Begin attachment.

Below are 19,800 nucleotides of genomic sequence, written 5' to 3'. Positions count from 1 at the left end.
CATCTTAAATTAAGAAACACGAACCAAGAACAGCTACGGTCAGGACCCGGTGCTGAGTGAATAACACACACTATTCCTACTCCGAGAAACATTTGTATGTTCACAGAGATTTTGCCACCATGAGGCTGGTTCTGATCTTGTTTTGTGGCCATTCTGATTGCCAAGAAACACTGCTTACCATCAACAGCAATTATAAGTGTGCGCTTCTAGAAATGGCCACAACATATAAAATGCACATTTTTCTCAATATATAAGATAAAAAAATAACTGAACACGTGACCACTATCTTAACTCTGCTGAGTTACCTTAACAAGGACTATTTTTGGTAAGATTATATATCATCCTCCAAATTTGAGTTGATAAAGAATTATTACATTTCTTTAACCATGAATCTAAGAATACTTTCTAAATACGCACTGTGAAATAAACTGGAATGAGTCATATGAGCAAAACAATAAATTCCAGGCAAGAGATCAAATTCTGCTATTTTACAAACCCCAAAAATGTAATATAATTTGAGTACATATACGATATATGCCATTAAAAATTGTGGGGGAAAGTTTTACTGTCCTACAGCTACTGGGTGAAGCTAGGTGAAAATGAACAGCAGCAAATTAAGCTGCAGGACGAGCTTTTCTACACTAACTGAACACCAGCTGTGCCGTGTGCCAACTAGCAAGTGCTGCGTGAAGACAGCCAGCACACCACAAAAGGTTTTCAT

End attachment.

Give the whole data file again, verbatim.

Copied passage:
Below are 19,800 nucleotides of genomic sequence, written 5' to 3'. Positions count from 1 at the left end.
CATCTTAAATTAAGAAACACGAACCAAGAACAGCTACGGTCAGGACCCGGTGCTGAGTGAATAACACACACTATTCCTACTCCGAGAAACATTTGTATGTTCACAGAGATTTTGCCACCATGAGGCTGGTTCTGATCTTGTTTTGTGGCCATTCTGATTGCCAAGAAACACTGCTTACCATCAACAGCAATTATAAGTGTGCGCTTCTAGAAATGGCCACAACATATAAAATGCACATTTTTCTCAATATATAAGATAAAAAAATAACTGAACACGTGACCACTATCTTAACTCTGCTGAGTTACCTTAACAAGGACTATTTTTGGTAAGATTATATATCATCCTCCAAATTTGAGTTGATAAAGAATTATTACATTTCTTTAACCATGAATCTAAGAATACTTTCTAAATACGCACTGTGAAATAAACTGGAATGAGTCATATGAGCAAAACAATAAATTCCAGGCAAGAGATCAAATTCTGCTATTTTACAAACCCCAAAAATGTAATATAATTTGAGTACATATACGATATATGCCATTAAAAATTGTGGGGGAAAGTTTTACTGTCCTACAGCTACTGGGTGAAGCTAGGTGAAAATGAACAGCAGCAAATTAAGCTGCAGGACGAGCTTTTCTACACTAACTGAACACCAGCTGTGCCGTGTGCCAACTAGCAAGTGCTGCGTGAAGACAGCCAGCACACCACAAAAGGTTTTCAT